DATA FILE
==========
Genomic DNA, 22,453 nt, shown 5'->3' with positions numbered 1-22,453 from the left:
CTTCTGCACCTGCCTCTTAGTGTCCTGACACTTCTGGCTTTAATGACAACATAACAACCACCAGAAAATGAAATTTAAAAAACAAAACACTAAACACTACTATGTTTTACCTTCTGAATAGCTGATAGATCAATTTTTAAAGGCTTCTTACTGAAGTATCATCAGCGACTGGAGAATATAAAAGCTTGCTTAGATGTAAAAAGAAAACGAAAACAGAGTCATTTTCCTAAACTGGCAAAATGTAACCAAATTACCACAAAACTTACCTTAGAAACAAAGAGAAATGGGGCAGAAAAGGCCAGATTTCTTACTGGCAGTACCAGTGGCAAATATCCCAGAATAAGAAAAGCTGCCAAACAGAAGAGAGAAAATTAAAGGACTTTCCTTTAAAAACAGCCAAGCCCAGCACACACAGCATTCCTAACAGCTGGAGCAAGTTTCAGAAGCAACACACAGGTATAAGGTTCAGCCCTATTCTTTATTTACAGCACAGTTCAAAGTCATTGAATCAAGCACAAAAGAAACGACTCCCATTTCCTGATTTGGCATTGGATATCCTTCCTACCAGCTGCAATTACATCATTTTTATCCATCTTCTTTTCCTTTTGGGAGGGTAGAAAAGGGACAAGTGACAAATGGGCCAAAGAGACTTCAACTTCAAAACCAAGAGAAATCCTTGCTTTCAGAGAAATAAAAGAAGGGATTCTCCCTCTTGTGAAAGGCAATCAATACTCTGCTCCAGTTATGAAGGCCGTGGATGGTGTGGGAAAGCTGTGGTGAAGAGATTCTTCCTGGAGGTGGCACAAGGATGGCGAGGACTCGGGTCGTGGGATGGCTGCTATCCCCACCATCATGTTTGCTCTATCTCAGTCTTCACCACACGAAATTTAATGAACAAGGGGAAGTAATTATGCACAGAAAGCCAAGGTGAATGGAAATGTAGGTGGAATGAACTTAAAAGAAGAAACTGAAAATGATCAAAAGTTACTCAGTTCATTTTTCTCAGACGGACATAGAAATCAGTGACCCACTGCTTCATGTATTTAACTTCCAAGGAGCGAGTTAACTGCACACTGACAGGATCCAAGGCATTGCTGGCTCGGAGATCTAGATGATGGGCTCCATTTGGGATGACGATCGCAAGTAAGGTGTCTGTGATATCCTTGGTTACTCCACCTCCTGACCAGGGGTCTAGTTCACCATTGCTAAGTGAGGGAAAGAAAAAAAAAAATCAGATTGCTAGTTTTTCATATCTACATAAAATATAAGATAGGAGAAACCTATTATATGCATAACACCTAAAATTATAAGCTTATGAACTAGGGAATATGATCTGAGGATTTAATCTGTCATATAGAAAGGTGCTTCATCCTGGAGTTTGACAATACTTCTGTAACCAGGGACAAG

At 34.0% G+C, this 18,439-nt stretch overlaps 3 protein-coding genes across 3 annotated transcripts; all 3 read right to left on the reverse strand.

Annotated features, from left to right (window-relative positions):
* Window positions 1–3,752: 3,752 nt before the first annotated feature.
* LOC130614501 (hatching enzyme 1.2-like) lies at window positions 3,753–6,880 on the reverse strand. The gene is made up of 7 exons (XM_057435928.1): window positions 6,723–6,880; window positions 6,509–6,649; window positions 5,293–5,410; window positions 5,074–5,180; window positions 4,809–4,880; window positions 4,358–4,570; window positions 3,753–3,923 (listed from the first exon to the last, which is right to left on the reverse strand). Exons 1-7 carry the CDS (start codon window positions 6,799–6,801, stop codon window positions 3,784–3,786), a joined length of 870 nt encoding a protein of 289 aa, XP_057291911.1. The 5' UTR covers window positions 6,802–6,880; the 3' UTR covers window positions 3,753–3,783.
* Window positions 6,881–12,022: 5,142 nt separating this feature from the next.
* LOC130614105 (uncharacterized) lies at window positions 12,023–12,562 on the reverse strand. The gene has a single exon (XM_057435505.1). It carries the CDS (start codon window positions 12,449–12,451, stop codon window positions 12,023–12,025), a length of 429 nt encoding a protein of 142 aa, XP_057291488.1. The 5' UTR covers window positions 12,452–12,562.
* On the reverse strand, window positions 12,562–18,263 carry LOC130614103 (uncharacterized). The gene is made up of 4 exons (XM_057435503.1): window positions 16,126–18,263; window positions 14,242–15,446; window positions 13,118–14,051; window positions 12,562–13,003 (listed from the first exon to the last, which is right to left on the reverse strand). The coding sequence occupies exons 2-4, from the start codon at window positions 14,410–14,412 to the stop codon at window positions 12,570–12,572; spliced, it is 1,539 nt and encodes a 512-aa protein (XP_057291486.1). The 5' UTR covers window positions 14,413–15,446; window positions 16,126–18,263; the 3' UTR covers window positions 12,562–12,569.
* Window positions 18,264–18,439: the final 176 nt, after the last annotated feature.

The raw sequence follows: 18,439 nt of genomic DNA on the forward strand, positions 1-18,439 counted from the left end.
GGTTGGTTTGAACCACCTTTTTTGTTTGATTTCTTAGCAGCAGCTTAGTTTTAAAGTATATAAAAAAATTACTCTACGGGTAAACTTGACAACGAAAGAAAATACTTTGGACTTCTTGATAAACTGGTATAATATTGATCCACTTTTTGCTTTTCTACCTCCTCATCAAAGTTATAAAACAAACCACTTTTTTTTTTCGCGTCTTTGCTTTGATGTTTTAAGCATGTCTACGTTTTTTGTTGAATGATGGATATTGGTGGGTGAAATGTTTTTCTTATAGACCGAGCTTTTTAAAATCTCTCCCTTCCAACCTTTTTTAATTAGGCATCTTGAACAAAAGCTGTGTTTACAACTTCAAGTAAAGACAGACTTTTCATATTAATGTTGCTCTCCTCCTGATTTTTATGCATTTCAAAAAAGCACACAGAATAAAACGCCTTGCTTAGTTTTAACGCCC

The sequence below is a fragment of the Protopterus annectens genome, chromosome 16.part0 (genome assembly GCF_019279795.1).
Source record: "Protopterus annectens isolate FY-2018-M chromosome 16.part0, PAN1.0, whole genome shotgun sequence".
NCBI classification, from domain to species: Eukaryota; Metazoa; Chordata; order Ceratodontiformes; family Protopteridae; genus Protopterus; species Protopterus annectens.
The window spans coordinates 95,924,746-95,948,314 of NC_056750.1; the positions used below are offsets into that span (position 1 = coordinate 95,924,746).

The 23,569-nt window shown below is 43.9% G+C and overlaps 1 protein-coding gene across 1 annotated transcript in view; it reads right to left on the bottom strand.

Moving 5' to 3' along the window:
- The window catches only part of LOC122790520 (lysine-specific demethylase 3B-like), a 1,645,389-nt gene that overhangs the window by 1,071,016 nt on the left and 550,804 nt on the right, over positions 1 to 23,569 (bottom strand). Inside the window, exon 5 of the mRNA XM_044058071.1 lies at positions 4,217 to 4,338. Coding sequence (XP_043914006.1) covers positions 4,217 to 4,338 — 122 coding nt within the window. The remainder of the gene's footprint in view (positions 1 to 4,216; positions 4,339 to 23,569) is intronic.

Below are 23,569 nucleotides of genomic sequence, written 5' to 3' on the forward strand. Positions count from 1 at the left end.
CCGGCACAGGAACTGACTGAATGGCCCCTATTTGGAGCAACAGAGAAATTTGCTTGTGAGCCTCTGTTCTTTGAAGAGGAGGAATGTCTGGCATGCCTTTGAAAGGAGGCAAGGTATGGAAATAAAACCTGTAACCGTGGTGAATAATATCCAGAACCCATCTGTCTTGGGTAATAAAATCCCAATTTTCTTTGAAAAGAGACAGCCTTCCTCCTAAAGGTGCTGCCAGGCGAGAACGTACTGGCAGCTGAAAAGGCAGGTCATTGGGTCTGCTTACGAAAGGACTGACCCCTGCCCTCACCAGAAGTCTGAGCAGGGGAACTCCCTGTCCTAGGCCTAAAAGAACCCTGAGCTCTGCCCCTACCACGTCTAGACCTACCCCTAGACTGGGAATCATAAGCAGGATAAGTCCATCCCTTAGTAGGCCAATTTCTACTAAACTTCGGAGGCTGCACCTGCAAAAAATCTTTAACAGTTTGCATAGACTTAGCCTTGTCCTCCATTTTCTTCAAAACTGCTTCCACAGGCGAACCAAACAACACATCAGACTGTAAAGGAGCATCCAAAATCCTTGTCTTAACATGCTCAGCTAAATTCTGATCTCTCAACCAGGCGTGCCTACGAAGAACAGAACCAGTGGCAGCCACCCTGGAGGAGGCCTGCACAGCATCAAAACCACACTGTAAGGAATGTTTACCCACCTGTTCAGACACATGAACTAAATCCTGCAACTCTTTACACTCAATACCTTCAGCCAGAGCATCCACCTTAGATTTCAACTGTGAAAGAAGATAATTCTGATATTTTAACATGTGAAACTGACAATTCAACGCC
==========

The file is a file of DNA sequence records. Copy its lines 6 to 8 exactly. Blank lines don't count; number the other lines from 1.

* LOC130614501 (hatching enzyme 1.2-like) lies at window positions 3,753–6,880 on the reverse strand. The gene is made up of 7 exons (XM_057435928.1): window positions 6,723–6,880; window positions 6,509–6,649; window positions 5,293–5,410; window positions 5,074–5,180; window positions 4,809–4,880; window positions 4,358–4,570; window positions 3,753–3,923 (listed from the first exon to the last, which is right to left on the reverse strand). Exons 1-7 carry the CDS (start codon window positions 6,799–6,801, stop codon window positions 3,784–3,786), a joined length of 870 nt encoding a protein of 289 aa, XP_057291911.1. The 5' UTR covers window positions 6,802–6,880; the 3' UTR covers window positions 3,753–3,783.
* Window positions 6,881–12,022: 5,142 nt separating this feature from the next.
* LOC130614105 (uncharacterized) lies at window positions 12,023–12,562 on the reverse strand. The gene has a single exon (XM_057435505.1). It carries the CDS (start codon window positions 12,449–12,451, stop codon window positions 12,023–12,025), a length of 429 nt encoding a protein of 142 aa, XP_057291488.1. The 5' UTR covers window positions 12,452–12,562.